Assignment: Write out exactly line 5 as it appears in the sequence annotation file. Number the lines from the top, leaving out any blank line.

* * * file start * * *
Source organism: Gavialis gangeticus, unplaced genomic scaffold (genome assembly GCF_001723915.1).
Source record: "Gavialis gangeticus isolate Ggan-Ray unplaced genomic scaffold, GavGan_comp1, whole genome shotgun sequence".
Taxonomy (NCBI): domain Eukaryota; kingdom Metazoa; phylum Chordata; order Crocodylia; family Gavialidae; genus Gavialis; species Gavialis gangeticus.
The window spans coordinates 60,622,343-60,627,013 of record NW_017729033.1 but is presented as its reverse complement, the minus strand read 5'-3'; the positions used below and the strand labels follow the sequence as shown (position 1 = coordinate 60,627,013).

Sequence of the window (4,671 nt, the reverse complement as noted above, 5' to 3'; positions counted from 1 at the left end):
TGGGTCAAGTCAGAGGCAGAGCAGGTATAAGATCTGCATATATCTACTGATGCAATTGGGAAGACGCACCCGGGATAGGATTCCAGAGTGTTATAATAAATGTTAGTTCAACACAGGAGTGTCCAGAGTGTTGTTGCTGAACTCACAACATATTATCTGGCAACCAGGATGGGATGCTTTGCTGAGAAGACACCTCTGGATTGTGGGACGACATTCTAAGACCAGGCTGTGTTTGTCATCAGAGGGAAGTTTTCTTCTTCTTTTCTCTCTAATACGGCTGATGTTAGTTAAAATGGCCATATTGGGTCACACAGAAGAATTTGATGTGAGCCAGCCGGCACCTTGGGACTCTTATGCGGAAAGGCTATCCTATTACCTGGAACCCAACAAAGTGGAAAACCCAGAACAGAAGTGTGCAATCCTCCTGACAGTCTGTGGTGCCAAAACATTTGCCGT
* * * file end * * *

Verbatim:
Sequence of the window (4,671 nt, the reverse complement as noted above, 5' to 3'; positions counted from 1 at the left end):